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10 July 2007 : Column 1446Wcontinued
Mr. Lansley: To ask the Secretary of State for Health (1) in which aspects of his Departments policy-making his Department has recognised weaknesses, as stated on page 22 of the Cabinet Offices Capability Review of the Department of Health, published on 22 June 2007; 
(2) in which areas the quality of briefing to Ministers has been diminished as a result of weaknesses in the Departments policy-making, as stated on page 22 of the Capability Review of the Department, published on 22 June 2007; 
(3) which parts of his Department are not confident in the use of (a) economic and social analysis and (b) evidence to support policy-making, as stated on page 21 of the Capability Review of the Department, published on 22 June 2007. 
Dawn Primarolo: The purpose of departmental Capability Reviews is to use honest and robust assessments of future capabilities to identify the specific measures that are needed if central Government Departments are to play their part in enabling the United Kingdom to meet the considerable challenges of the future.
The Cabinet Offices Capability Review of the Department was based on evidence from the Department itself, interviews and meetings with a wide range of external stakeholders, as well as a cross-section of departmental staff. The judgments reflect a considered overall view of the Department, and the permanent secretaries have welcomed the report as a timely and valuable assessment of the Department as a whole, and the challenges it faces, including challenges in the area of policy-making. However neither this nor any other review was designed to provide a comprehensive picture of the particular strengths and weaknesses of individual parts of departments and their work.
The report describes the aspects of policy-making that are not consistently strong. The Department is already taking action on these. Better policy-making, the Departments plans for a system of policy governance to improve policy-making capability across the organisation, was published in April 2007. In addition, the Departments analytical capability has been relocated from central teams to individual policy directorates to improve the use of evidence in policy-making, and a horizon scanning capability is being established to bolster the Departments ability to predict future trends in healthcare.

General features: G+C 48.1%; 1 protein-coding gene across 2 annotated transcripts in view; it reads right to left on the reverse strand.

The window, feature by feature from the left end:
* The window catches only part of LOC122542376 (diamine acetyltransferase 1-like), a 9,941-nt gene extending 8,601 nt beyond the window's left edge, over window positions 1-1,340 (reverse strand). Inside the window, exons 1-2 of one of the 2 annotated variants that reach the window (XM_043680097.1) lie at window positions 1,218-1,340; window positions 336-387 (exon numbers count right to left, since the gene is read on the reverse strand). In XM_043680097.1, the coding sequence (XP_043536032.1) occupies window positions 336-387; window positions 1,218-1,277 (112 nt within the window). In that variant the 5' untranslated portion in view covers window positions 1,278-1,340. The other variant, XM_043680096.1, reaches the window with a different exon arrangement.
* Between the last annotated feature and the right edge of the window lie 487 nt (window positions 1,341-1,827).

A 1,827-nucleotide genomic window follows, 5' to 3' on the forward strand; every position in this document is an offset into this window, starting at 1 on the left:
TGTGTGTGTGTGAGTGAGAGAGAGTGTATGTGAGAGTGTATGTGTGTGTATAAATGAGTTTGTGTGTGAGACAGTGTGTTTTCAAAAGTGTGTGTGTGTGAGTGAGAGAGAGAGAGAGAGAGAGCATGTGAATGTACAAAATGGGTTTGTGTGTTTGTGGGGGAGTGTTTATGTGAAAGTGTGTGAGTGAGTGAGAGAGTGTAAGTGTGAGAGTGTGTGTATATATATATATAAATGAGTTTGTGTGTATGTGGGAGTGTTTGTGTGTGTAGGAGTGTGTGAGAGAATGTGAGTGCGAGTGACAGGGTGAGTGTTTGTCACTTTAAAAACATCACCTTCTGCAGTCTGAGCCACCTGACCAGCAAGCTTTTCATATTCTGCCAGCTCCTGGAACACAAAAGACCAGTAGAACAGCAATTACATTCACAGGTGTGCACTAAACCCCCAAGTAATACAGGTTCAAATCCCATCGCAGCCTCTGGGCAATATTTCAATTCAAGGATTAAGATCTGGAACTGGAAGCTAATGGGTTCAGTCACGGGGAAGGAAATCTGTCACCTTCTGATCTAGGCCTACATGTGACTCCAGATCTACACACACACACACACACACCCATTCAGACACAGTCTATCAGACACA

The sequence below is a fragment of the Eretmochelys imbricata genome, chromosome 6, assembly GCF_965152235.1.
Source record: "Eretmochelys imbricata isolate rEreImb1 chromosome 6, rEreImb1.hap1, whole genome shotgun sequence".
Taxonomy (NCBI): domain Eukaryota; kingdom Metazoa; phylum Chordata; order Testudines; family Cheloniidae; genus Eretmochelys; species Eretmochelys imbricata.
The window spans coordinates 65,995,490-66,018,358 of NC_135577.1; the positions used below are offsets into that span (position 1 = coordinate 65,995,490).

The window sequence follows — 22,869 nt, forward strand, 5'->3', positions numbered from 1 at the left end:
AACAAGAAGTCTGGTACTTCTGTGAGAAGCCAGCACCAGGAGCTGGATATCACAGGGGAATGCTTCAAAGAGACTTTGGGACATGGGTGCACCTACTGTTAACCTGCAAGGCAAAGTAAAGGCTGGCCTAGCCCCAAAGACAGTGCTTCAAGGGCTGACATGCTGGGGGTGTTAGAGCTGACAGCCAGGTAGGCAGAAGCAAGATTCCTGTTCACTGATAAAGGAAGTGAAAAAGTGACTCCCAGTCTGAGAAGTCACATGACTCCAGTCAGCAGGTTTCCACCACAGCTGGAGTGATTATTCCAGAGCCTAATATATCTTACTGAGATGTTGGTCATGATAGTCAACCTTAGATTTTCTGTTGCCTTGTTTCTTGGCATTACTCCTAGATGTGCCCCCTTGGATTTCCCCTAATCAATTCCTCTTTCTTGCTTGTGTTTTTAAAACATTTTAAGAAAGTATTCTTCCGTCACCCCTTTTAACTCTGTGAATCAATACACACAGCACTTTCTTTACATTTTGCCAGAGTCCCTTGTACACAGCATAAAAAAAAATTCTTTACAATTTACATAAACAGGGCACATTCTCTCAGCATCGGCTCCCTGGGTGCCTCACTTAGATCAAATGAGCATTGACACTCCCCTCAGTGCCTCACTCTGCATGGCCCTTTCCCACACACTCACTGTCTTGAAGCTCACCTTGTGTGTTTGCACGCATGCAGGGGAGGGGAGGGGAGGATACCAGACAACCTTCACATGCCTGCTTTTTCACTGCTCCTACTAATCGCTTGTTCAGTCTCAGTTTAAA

Mr. Todd: To ask the Secretary of State for Health what steps the Government is taking to assist the governments of Jersey and Guernsey in the implementation of the European Union legislation relating to food supplements, nutrition and health claims made on food and the current medicine directives. 
Dawn Primarolo: The Nutrition and Health Claims Regulation, the Food Supplements Directive and the Medicines Directive remove barriers to the free movement of goods within the European Union by regulating content, sale and labelling of products. Jersey and Guernsey are not part of the European Union (EU), instead they have a relationship with the EU provided by Protocol 3 of the United Kingdoms Treaty of Accession to the European Community. Discussions on exactly how the requirements of these Directives apply to the Channel Islands are continuing between the UK and the Bailiwicks of Jersey and Guernsey.
The Ministry of Justice (MoJ) is supporting the Food Standards Agency (FSA) and the Medicines and Healthcare Products Regulatory Agency (MHRA) in
their communications with the Channel Islands over these directives, and has had correspondence with the Chief Executive of Guernsey on this issue. The MHRA will give advice and assistance as requested by the Bailiwicks to implement Medicines Directives. The FSA will give advice and assistance as requested by the Bailiwicks to implement the Food Supplements Directive and the Nutritional and Health Claims Directive.
The FSA, MHRA and MoJ have met with the Health Food Manufacturers Association to discuss issues relating to the trade in food supplements and unlicensed medicinal products via the Channel Islands. Further information has been requested from the industry association to assist in discussions with the island governments.
The MHRAs response to the consultation by the Bailiwick of Guernsey on its draft medicines legislation said that the proposed legislation did not implement the Medicines Directive; it offered assistance to the Bailiwick of Guernsey in implementing the Directive and asked for the Bailiwicks proposed timescale.
Mr. MacDougall: To ask the Secretary of State for Health what steps his Department is taking to prevent older people suffering from malnutrition in hospital. 
Mr. Ivan Lewis [holding answer 9 July 2007]: As part of the Dignity in Care campaign, which has initially focused on the care needs of older people, I held a Nutrition Summit in March 2007, which was attended by leading charities, clinicians, nutrition experts and care home representatives. At that event, I announced that we would be working to produce a joint departmental and stakeholder Nutrition Action Plan to tackle the issues of nutrition and nutritional care. The action plan is being developed and applies to all adults. It is planned to be published this summer.